Online

ESTRO 2020

Session Item

Physics track: Dose measurement and dose calculation
9319
Poster
Physics
00:00 - 00:00
A revisited recipe for targeted linac QA: precise, efficient, and tailored to current needs
Christian Clermont, Belgium
PO-1394

Abstract

A revisited recipe for targeted linac QA: precise, efficient, and tailored to current needs
Authors: Christian Clermont.(CHU UCL NAMUR - SAINTE ELISABETH, Radiotherapy, Namur, Belgium), Ann Van Esch.(7Sigma, QA-team in radiotherapy physics, Kasteeldreef 2- 3150 Tildonk, Belgium)
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Purpose or Objective

With the evolution of radiotherapy treatment techniques, physicists have gradually added more tests to their conventional machine QA protocol to assure correct delivery. In many centers, QA protocols are a time consuming patchwork of ancient and new tests with a variety of phantoms and tools. 
Commercial software packages that make use of the portal imager to automatically analyze such tests do exist. Unfortunately, they do not fully address our needs.
We have therefore developed a solution that is a) complete enough to perform all current mechanical machine QA tests, b) versatile enough to add possible future tests, c) intuitive enough to allow easy (geometric and dosimetric) interpretation of the test results with respect to clinical tolerances and d) independent of the practitioner.

Material and Methods

The QA procedure was developed on a Varian TrueBeam. In order to limit the amount of extra equipment required, we have made use of the MPC phantom, standard included with all TrueBeams.
We only added three small accessories to allow a comprehensive mechanical QA program: an IsoBall insert, a tungsten crosshair frame and a crossroad floor board. These should be used in combination with an appropriate series of test plans.
A number of tests are inevitably performed by the physicist in the treatment room (cross-hair, light field, lasers, ...), but most consist of irradiating the portal panel with pre-programmed test fields.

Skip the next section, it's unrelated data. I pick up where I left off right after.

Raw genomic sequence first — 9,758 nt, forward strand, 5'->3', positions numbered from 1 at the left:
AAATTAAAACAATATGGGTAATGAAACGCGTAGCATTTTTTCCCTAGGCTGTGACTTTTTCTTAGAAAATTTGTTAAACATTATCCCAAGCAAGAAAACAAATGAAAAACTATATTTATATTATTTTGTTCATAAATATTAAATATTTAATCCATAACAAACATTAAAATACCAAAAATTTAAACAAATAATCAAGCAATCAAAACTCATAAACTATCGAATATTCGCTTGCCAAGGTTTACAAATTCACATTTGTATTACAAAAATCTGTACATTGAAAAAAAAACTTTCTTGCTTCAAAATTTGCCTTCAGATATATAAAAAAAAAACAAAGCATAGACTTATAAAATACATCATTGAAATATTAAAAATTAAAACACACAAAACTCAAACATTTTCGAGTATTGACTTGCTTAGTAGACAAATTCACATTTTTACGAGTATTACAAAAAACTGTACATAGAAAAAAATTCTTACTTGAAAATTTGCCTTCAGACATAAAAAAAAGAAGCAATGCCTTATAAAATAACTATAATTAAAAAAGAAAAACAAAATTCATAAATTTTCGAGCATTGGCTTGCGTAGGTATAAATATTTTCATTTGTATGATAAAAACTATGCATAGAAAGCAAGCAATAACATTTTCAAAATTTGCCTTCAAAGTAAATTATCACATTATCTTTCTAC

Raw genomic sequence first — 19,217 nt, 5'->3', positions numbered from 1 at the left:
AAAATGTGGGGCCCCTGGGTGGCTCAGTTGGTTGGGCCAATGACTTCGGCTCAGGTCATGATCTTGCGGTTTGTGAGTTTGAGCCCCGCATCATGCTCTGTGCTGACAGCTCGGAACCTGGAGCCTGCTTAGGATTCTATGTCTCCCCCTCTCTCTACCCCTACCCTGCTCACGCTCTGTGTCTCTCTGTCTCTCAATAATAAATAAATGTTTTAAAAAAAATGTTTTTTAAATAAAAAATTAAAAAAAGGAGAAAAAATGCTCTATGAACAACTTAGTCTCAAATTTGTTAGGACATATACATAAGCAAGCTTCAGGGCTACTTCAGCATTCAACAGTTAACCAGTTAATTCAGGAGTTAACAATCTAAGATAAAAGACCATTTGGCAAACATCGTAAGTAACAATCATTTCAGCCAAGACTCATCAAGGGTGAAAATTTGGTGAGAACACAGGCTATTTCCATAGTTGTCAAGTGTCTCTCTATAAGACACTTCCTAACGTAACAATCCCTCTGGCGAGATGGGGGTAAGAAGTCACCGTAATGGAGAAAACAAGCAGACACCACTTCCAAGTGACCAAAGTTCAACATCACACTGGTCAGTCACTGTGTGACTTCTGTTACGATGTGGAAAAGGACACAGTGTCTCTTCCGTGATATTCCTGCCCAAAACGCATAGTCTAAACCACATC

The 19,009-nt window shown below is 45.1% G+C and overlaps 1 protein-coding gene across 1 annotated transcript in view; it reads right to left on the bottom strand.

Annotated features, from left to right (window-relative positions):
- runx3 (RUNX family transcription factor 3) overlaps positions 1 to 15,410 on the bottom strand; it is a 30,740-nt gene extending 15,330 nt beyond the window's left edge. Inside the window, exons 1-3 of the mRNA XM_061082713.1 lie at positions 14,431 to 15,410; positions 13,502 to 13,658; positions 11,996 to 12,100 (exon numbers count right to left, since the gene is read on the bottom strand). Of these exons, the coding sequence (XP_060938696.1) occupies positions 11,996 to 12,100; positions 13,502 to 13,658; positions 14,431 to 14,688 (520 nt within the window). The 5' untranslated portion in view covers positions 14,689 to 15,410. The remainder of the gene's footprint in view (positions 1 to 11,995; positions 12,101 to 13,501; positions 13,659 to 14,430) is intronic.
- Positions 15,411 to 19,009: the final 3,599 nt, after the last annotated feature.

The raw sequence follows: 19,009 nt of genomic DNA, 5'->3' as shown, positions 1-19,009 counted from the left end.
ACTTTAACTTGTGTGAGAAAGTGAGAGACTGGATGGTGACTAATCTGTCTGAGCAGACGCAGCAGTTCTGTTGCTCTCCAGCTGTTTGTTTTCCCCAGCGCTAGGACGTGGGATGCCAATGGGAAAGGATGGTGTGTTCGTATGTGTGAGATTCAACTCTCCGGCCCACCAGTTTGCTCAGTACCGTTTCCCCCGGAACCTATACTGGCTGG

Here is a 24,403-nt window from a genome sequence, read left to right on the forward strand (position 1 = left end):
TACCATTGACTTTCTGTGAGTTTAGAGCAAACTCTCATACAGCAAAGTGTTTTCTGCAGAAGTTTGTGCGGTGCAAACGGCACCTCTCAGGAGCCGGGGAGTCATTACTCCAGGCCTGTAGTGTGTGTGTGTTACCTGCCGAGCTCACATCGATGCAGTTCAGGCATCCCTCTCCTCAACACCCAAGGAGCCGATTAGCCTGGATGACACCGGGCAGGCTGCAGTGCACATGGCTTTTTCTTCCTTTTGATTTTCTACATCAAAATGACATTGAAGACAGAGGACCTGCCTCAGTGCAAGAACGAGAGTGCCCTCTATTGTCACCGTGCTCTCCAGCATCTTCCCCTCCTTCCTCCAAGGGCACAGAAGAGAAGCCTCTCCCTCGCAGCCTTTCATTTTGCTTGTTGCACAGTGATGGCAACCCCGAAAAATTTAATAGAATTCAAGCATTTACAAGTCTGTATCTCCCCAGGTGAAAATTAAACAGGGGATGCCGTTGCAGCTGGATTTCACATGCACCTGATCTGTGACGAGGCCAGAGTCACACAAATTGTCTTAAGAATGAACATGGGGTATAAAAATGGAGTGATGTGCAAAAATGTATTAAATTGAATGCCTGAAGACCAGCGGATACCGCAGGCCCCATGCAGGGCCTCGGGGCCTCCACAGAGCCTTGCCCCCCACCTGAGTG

The obtained precision can be quantified off-line afterwards but a simple visual on-line assessment of the images during acquisition suffices to instantly check if the mechanical precision is within the set tolerance levels.

For the routine dosimetric QA, we rely on a 2D array as well as on two simple, yet versatile solid water phantoms (one for photons, one for electrons) and single ion chambers. Dosimetric QA requires setup of reference values by cross-validation to water phantom measurements.

Results

Our adapted QA program allows us to quickly assess the mechanical precision of the treatment unit and its on-board imaging with high precision. Although the idea sounded simple enough, it was challenging to work out a methodology that systematically assesses one parameter at a time, so that in case of failure the guilty component can be instantly identified.
During the actual development process itself, we encountered a number of issues that highlighted the importance of the order in which the test plans are executed to obtain unambiguous results. The quick on-line visual assessment during the image acquisition is enough to assess a pass/fail. Dosimetric QA is now also fast and efficient.

Conclusion

Our newly implemented treatment unit QA allows us to quickly assess the mechanical precision of the treatment unit and its on-board imaging with high precision through simple, quasi-instantaneous visual analysis of the images during acquisition. Dosimetric QA is now succinct yet complete.